Why Your Business Goals Should Guide Logo Designs
If you are a business owner or designer in the branding or marketing business, you have probably come across varied opinions on the look of a logo update. While many of them aren’t pleasant, the majority of them lack any thought into the business goals behind the redesign and starting to create a logo. Many people engage in deep comparisons of logo designs of famous companies and organizations. One that’s gained a lot of attention in recent years is the 2017 redesign of the Formula One Racing logo. The 2001 black and red logo, already an upgrade from the 1987 logo, was starting to feel dated.
While it had been seent used on banners, race flags, etc., it didn’t really create a lasting identity in the digital era. It was just a mark superimposed on top of an image. Today, the F1 logo stands out significantly thanks to its simple, modern redesign.
Like most fanbases, F1 fans had diverse opinions about the new logo as seen below:
Unfortunately, many of these people don’t understand the soul and crux of design in the marketing space. They make comments without considering important factors that professional branding experts spend months on before finalizing a particular design choice.
Let’s look at a piece of expert advice from a renowned branding agency in Houston.
“When creating a distinct logo, you have to think about it as part of a system. There are several scopes of applications you need to consider for achieving a universally working result. A few of those considerations include to see how flexible the design is, what kinds of components you can deconstruct from it and how it could be used elsewhere to convert it into a rich tapestry of design.”
Who Designed The F1 Logo
The new F1 logo was designed by Wieden + Kennedy, who count Nike (they also wrote the tagline “Just do it”), Old Spice, Coca-Cola, and Levi’s as clients. The Old Spice success story really stands out. Old Spice was losing ground to newcomers like Axe Body Spray before teaming up with Wieden + Kennedy. With a fresh approach, Old Spice regained attention, putting the brand back on the map and winning a ton of awards for the “Smell like a man” campaign.
Firstly, the main purpose to create a logo is to identify. That is all there is to it. Business owners frequently believe that their logo design should describe or clarify what their company does. As a result, the major purpose of a small business logo is to distinguish itself. Your logo is intended to assist new and existing customers in recognizing your company. It serves as a reminder to customers about the origins of a product. Rather than having a logo that explicitly describes what your company does, go for a logo design that conveys the emotions and image you want to be associated with your company.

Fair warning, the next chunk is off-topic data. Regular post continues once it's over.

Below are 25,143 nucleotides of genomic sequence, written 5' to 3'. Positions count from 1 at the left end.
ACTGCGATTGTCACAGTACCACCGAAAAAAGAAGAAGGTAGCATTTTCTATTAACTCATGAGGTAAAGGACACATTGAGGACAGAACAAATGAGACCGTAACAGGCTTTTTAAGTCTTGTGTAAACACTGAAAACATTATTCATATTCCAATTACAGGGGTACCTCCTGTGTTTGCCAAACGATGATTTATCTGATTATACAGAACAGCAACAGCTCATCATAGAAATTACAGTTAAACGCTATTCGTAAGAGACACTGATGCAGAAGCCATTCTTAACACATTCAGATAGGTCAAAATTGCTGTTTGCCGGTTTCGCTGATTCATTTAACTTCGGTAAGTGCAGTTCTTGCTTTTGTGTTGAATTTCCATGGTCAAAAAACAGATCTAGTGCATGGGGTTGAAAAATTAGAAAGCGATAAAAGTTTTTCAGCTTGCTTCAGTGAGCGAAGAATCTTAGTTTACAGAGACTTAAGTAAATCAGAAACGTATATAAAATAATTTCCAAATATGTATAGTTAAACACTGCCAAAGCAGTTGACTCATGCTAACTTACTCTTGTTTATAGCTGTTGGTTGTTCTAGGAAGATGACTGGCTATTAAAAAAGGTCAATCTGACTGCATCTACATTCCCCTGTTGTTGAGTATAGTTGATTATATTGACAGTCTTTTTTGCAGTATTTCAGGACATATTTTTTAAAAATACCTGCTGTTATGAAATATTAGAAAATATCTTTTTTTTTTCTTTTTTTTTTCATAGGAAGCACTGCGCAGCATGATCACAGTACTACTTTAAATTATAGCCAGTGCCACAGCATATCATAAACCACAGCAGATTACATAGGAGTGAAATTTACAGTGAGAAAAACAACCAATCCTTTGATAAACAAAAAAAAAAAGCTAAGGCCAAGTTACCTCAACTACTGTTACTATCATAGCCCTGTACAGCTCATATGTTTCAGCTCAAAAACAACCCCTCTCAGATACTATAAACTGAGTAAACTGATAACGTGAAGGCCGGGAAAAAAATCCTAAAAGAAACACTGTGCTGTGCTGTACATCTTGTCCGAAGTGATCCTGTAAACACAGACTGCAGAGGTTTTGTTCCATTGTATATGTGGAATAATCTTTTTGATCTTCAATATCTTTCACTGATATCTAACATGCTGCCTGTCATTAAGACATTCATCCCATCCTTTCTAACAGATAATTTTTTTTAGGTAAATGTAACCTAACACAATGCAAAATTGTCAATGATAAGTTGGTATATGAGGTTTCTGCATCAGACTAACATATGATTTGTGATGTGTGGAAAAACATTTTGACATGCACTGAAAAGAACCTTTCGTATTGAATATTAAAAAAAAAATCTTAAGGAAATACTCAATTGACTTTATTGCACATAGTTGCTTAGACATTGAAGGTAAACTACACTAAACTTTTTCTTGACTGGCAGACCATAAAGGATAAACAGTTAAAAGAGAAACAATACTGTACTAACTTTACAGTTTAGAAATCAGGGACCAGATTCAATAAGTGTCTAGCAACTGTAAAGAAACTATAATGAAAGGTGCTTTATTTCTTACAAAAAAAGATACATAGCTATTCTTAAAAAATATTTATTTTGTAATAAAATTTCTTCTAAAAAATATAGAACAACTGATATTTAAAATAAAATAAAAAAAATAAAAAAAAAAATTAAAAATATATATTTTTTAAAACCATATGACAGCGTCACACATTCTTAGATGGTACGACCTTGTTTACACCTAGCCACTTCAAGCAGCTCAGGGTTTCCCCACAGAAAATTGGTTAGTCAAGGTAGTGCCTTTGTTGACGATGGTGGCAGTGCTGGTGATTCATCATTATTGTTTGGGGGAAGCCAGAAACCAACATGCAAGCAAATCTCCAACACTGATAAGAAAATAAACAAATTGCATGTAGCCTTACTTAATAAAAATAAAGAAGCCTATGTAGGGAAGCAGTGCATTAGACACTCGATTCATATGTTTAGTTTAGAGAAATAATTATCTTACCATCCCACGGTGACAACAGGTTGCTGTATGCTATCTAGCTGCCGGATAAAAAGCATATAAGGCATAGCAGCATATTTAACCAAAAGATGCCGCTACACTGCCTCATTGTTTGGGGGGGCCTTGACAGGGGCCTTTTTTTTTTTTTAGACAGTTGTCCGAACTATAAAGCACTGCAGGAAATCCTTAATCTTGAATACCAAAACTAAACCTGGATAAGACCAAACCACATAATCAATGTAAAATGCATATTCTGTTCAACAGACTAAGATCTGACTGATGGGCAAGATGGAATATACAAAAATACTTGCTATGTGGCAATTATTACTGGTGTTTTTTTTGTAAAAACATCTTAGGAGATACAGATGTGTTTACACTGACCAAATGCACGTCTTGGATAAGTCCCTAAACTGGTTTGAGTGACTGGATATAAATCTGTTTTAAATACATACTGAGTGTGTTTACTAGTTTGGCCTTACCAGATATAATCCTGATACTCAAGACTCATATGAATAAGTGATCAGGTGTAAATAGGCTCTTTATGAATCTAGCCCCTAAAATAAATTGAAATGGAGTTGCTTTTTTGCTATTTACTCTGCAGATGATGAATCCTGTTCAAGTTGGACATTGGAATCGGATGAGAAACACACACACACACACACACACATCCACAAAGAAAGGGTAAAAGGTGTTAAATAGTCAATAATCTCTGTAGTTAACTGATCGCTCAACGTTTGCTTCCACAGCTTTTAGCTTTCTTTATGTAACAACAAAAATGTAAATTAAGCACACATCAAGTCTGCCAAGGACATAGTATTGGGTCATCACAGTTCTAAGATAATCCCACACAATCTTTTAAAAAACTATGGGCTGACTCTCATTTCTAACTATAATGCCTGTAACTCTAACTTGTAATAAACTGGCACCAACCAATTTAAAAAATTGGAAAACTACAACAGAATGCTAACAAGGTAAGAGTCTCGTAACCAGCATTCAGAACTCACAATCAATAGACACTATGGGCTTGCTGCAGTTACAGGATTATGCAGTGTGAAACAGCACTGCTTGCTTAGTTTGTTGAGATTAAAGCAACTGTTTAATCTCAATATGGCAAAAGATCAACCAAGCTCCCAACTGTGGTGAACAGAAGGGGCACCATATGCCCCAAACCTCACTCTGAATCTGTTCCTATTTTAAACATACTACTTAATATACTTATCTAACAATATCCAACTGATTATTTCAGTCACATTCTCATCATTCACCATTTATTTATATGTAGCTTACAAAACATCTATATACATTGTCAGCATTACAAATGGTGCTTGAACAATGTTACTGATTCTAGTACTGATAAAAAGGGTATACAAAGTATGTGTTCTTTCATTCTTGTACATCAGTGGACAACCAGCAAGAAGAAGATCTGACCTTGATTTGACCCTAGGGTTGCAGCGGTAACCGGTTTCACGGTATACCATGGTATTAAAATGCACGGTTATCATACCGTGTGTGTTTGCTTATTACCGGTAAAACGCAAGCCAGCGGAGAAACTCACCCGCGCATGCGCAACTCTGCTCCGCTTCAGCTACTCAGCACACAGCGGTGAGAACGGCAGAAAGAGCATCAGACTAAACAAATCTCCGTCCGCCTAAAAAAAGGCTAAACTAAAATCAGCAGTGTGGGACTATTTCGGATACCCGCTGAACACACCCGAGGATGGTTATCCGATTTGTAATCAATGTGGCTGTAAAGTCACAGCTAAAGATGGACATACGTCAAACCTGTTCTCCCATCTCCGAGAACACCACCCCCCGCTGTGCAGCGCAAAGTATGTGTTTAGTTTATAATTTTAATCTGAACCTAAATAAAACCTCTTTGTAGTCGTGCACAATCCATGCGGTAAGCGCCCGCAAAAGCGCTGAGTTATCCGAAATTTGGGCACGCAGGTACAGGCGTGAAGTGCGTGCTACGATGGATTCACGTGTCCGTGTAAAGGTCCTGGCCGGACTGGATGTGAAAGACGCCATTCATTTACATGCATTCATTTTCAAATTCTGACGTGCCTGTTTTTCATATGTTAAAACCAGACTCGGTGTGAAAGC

Let’s look at WK’s F1 rebrand design brief. The objective of Formula One rebranding was to redefine the outlook as a forward-facing sports and entertainment brand that operates across a multitude of media channels. The primary consideration was to create a logo that you could easily integrate onto any platform.
Look at how the logo fits perfectly on that champagne bottle.
Experts put a significant amount of time and care into evolving a logo that’s been around for years. There are no shortcuts when it comes to a redesign like WK’s work for F1. They explore several options, have discussions with the client, and ultimately arrive at a solution together.
The new logo is much more pliable. It successfully creates impact and recall, especially when it comes to merchandising in the digital space.
Today, everybody needs to think of themselves as media companies in the new digital era. You can see how the simple, modern F1 logo can take forms in many different ways. It can work as a pattern as easily as an abstract graphic.
Look how beautifully the Formula One logo fits on the car below. It doesn’t compete against other elements of the overall design language of the automobile. The genius of the mark is that it’s camouflaged and yet contributes to the overall aesthetic while maintaining the brand identity. The shapes and lines indicate speed, power and torque but do not shout “F1 logo! Look at me!”
So, branding experts routinely come across conversations on how perfect or “awful” logos they have worked on are. It’s unfortunate to watch a significant bunch of our creative community choose this type of discourse on social media platforms. Many of these commenters don’t realize that the design correlates to a multitude of business-oriented factors.
Michael Beirut, a renowned graphic designer, design critic and educator, famously said, “Most people comment on the logo launches as if they’re judging a diving competition, when they should be judging a swimming competition. It’s like swimming laps. It’s a long-distance thing”.
As it becomes easier for everyone to share their voice, more and more people feel the need to share their unsolicited opinions on branding choices with no regard for the time and effort the designers put in. Doing so means losing out on the true essence of design and its purpose. Branding and design in marketing relate to business goals. It’s imperative that we meet those business goals and create an impact with good design.
David is a dynamic, analytical, solutions-focused bilingual Financial Professional, highly regarded for devising and implementing actionable plans resulting in measurable improvements to customer acquisition and retention, revenue generation, forecasting, and new business development.